We didn’t know it at the time, but this was the last year. Afterwards, everything would be different. In 1958 my brother Jim and I shared a paper route in the Chicago suburb where we lived. We were both still in grade school ( a Lutheran school actually), 5th grade for me and 8th for him. The next year he’d be off to high school and I’d still be a kid. There were signs though. The girls were paying a lot of attention to Jim at school. It was crazy. On the playground, if my brother wasn’t paying attention to them, the older girls would chase me, and if they caught me, they’d hold me down and kiss me. I did not appreciate this, but this would be the last year for that too.
That school was nuts! Kids were just as poorly behaved, maybe worse, than those in a public school. Fights on the playground, initials carved in the wooden bathroom stalls (mine, but I DIDN’T DO IT), whacks with rulers, dunces caps and sitting in the corner. This was contrasted with memorizing bible verses, creeds and hymns, forced choir practices and mandatory church attendance. Lent was a time of misery.
I had a couple of ancient teachers named Mr. and Mrs. Keester (no jokes please) and one really cool guy in 1958, Mr. Hatfield who was also the choir director. He got us little “crazies” so whipped up on religious music, that I can remember thinking at the time, why would anyone want to sing anything else? But while we toured the state, beating the musical crap out of every other kid’s choir we faced, my poor brother was stuck with Mr. Siverson.
Mr. Siverson (not his real name) was not only Jim’s teacher, I believe for two straight years, but also the principal of the school. I’m not exactly sure how Mr. Siverson qualified for school principal, but it might have had something to do with his ability to delegate. While he was reading newspapers in class, if he wanted some fried chicken, he’d just pull Jim from class and send him downtown for some. If he needed more bats and balls for a noon time soft ball game, Jim was on the way. Some of those softball games got pretty intense, with teachers as well as kids playing and no one paying any attention when class bells rang.
We’d bring these stories back home, but our parents either didn’t believe them, or felt somehow that there were compensating factors that merited our continued attendance. That was until the more troubling news about Mr. Siverson came to light. Forging checks and car theft do get some attention and were probably the deciding factors in 1958 being our last year in that school.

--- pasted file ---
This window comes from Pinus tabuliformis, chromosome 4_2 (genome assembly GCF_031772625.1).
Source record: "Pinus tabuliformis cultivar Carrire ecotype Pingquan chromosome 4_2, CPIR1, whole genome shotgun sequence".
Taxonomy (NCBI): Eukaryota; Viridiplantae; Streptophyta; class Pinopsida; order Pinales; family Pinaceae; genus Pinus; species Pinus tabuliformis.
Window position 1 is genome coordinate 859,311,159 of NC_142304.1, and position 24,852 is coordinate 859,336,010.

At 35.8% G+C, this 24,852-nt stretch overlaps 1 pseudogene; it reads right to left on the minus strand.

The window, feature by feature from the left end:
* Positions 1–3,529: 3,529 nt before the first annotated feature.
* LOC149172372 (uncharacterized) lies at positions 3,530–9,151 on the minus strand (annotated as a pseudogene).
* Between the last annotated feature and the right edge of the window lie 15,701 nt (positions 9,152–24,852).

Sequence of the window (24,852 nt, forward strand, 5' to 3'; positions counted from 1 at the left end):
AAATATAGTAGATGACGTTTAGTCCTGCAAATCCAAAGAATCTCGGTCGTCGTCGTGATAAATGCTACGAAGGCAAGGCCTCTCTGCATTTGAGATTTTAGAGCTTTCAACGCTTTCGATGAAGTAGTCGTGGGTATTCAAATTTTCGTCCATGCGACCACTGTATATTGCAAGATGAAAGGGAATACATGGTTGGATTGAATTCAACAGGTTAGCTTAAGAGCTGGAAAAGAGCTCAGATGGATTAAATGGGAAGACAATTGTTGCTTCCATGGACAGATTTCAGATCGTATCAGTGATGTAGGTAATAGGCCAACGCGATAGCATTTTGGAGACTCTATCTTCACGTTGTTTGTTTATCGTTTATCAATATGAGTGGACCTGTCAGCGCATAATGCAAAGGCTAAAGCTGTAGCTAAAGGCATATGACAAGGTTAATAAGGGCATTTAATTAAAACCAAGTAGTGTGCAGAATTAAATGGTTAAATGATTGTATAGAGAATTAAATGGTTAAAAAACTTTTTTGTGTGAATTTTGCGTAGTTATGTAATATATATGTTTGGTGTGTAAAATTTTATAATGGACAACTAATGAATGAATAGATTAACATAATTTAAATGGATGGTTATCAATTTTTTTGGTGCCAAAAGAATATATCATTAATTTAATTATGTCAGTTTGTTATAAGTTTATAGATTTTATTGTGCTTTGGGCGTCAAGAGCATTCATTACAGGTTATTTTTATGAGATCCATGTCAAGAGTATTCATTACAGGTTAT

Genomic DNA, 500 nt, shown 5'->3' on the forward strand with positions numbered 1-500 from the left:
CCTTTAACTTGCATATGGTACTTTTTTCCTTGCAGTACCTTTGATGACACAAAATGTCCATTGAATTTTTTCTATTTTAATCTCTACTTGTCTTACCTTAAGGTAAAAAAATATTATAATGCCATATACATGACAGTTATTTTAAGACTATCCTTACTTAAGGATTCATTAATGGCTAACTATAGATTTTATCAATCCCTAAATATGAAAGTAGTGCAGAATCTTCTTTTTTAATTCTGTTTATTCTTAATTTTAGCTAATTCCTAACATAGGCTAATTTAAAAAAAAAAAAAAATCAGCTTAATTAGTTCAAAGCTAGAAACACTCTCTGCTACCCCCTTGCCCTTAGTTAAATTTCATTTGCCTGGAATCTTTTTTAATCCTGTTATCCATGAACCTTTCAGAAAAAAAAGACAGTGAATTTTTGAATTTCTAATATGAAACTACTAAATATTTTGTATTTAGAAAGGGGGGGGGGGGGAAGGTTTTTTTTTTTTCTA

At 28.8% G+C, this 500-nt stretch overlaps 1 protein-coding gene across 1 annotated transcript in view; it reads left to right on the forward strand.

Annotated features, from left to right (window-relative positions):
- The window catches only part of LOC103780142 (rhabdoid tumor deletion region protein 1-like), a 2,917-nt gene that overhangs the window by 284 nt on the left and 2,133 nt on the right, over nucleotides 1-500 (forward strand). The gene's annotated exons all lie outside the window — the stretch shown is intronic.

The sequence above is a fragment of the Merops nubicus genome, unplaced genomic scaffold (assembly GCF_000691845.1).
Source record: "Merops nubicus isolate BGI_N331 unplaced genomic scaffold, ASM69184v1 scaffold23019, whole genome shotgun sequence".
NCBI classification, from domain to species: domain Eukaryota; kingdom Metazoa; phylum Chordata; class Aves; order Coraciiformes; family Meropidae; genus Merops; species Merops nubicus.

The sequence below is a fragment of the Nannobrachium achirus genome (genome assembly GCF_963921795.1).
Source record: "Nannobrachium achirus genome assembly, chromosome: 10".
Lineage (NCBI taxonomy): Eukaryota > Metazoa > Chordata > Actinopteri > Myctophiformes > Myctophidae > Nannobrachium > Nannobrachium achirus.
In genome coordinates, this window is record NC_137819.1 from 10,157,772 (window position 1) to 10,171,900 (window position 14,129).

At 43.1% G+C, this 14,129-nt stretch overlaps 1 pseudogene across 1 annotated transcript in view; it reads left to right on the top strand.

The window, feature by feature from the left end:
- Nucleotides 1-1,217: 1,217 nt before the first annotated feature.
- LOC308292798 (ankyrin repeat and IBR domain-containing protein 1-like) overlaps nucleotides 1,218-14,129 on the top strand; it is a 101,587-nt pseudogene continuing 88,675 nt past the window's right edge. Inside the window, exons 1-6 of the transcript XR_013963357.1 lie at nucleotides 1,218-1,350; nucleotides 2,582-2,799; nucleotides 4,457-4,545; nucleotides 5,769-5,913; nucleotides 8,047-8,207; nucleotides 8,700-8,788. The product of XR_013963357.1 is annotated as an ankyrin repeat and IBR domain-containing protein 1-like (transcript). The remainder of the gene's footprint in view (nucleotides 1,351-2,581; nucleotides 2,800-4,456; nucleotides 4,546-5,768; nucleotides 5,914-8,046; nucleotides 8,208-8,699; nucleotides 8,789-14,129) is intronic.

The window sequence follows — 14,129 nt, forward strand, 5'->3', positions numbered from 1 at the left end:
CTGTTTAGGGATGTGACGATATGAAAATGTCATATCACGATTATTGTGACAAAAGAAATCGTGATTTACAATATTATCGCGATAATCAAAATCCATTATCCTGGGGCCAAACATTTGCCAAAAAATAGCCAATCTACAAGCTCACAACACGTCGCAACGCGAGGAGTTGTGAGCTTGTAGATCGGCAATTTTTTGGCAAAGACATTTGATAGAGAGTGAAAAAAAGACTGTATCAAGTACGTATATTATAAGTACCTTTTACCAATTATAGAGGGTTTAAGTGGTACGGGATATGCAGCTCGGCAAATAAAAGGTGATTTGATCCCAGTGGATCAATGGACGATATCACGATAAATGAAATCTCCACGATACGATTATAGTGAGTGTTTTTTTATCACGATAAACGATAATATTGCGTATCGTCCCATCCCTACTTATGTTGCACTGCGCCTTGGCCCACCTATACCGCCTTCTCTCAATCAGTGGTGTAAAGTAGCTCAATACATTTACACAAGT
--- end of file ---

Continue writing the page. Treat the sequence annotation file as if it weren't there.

But on Thanksgiving morning of that year, as we woke at 6:00 am, our only concern was weather-related. You can find anything on the internet these days, so I dug it up. That morning it was 12 degrees at 6:00 am. Our lucky younger brother, Phil, looked so snug and warm in his bed; man why me! To top it off, since it was Thanksgiving, the papers ( The Chicago Tribune and Sun Times) were huge, so that would slow us down and keep us out in the weather longer. In those days my parents had essentially one winter uniform for us. The uniform was made up of a parka (either gray or olive-green) with a fake fur hood (that smelled like dog fur) and zipped on and off, and a pair of black rubber boots ( the ones with metal buckles) that slipped over our shoes. This basic uniform was augmented with whatever crappy hats, gloves, mittens, scarves, etc. one could find around the house. This outfit was worn by us for years, and was a great source of embarrassment.
The real problem though with 12 degrees, was that although that’s mighty cold, our parents had a “zero degree rule.” If it was anything above zero, we were not to even think of waking them-up and asking to be driven on the route.
Because this day was so much colder than those that preceded it (no Weather Channel back then), perhaps we missed some vital parts of the uniform. I don’t remember. But I do remember that before we were very far into the route we were both really suffering. This was a residential neighborhood, so there were no stores or gas stations to go warm-up in, nothing. I was never much of a trooper back then, hell, eventually I’d move to North Carolina! But, I was what we’d call now multitasking, plodding along, delivering papers and whimpering. But with toes and fingers freezing, we both got more and more desperate, and finally agreed that we’d have to knock on someone’s door, wake him up, and ask if we could come in to warm up.
We knew most of the people on the route and finally decided to knock on the door of a guy who at least had on occasion seemed kind of friendly. We rang the bell and waited, rang it again and waited. Maybe they’re not home. No, there he comes. Finally shuffling into view was the guy in his pajamas and slippers.
No telling what this poor guy thought at that early hour on Thanksgiving Day, but he took us in when we asked and let us sit for a while, thaw-out and warm-up. I don’t even know what Jim and I thought at the time. But on that day, Jim and I were brothers, bound by our common suffering and our profound release from it. Over the years we’d drift apart and come back together, but our memory of that day is something we’ll always have, and still like to reminisce over.
So, alright, there was another Thanksgiving that stood out in my memory. Thanks for reading.